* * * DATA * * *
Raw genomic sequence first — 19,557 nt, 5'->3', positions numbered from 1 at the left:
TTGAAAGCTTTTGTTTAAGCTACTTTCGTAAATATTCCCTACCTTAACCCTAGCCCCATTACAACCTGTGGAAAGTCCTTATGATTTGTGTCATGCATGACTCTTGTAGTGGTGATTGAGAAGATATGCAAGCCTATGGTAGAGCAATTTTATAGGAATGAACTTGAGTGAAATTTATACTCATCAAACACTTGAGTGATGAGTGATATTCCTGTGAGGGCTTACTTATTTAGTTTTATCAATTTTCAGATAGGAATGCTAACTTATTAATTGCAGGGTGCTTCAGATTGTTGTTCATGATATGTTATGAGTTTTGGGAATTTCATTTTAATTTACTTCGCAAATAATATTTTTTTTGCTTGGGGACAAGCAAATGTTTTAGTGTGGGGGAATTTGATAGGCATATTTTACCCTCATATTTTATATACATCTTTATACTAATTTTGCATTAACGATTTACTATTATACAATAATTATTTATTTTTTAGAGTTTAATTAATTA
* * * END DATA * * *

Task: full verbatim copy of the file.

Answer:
Raw genomic sequence first — 19,557 nt, 5'->3', positions numbered from 1 at the left:
TTGAAAGCTTTTGTTTAAGCTACTTTCGTAAATATTCCCTACCTTAACCCTAGCCCCATTACAACCTGTGGAAAGTCCTTATGATTTGTGTCATGCATGACTCTTGTAGTGGTGATTGAGAAGATATGCAAGCCTATGGTAGAGCAATTTTATAGGAATGAACTTGAGTGAAATTTATACTCATCAAACACTTGAGTGATGAGTGATATTCCTGTGAGGGCTTACTTATTTAGTTTTATCAATTTTCAGATAGGAATGCTAACTTATTAATTGCAGGGTGCTTCAGATTGTTGTTCATGATATGTTATGAGTTTTGGGAATTTCATTTTAATTTACTTCGCAAATAATATTTTTTTTGCTTGGGGACAAGCAAATGTTTTAGTGTGGGGGAATTTGATAGGCATATTTTACCCTCATATTTTATATACATCTTTATACTAATTTTGCATTAACGATTTACTATTATACAATAATTATTTATTTTTTAGAGTTTAATTAATTA